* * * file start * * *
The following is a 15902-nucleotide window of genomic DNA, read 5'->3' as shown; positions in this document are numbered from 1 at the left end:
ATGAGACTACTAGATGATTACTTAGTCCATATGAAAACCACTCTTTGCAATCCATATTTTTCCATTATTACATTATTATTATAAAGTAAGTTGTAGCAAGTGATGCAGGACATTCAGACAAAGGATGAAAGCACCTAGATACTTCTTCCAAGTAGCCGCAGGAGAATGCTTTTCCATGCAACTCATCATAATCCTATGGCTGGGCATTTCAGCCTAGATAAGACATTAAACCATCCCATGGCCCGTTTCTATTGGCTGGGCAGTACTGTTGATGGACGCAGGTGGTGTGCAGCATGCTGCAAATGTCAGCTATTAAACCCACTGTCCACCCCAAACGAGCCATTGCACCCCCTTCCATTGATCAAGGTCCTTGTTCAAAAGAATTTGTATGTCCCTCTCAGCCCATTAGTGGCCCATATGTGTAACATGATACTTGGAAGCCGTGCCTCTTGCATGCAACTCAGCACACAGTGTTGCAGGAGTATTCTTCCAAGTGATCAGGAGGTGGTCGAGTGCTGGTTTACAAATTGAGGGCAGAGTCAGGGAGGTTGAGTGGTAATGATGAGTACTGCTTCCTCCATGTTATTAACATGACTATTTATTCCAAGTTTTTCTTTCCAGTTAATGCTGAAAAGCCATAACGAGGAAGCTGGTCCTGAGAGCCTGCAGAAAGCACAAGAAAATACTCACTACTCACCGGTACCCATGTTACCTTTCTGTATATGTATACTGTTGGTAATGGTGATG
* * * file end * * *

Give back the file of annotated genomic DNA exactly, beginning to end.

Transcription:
The following is a 15902-nucleotide window of genomic DNA, read 5'->3' as shown; positions in this document are numbered from 1 at the left end:
ATGAGACTACTAGATGATTACTTAGTCCATATGAAAACCACTCTTTGCAATCCATATTTTTCCATTATTACATTATTATTATAAAGTAAGTTGTAGCAAGTGATGCAGGACATTCAGACAAAGGATGAAAGCACCTAGATACTTCTTCCAAGTAGCCGCAGGAGAATGCTTTTCCATGCAACTCATCATAATCCTATGGCTGGGCATTTCAGCCTAGATAAGACATTAAACCATCCCATGGCCCGTTTCTATTGGCTGGGCAGTACTGTTGATGGACGCAGGTGGTGTGCAGCATGCTGCAAATGTCAGCTATTAAACCCACTGTCCACCCCAAACGAGCCATTGCACCCCCTTCCATTGATCAAGGTCCTTGTTCAAAAGAATTTGTATGTCCCTCTCAGCCCATTAGTGGCCCATATGTGTAACATGATACTTGGAAGCCGTGCCTCTTGCATGCAACTCAGCACACAGTGTTGCAGGAGTATTCTTCCAAGTGATCAGGAGGTGGTCGAGTGCTGGTTTACAAATTGAGGGCAGAGTCAGGGAGGTTGAGTGGTAATGATGAGTACTGCTTCCTCCATGTTATTAACATGACTATTTATTCCAAGTTTTTCTTTCCAGTTAATGCTGAAAAGCCATAACGAGGAAGCTGGTCCTGAGAGCCTGCAGAAAGCACAAGAAAATACTCACTACTCACCGGTACCCATGTTACCTTTCTGTATATGTATACTGTTGGTAATGGTGATG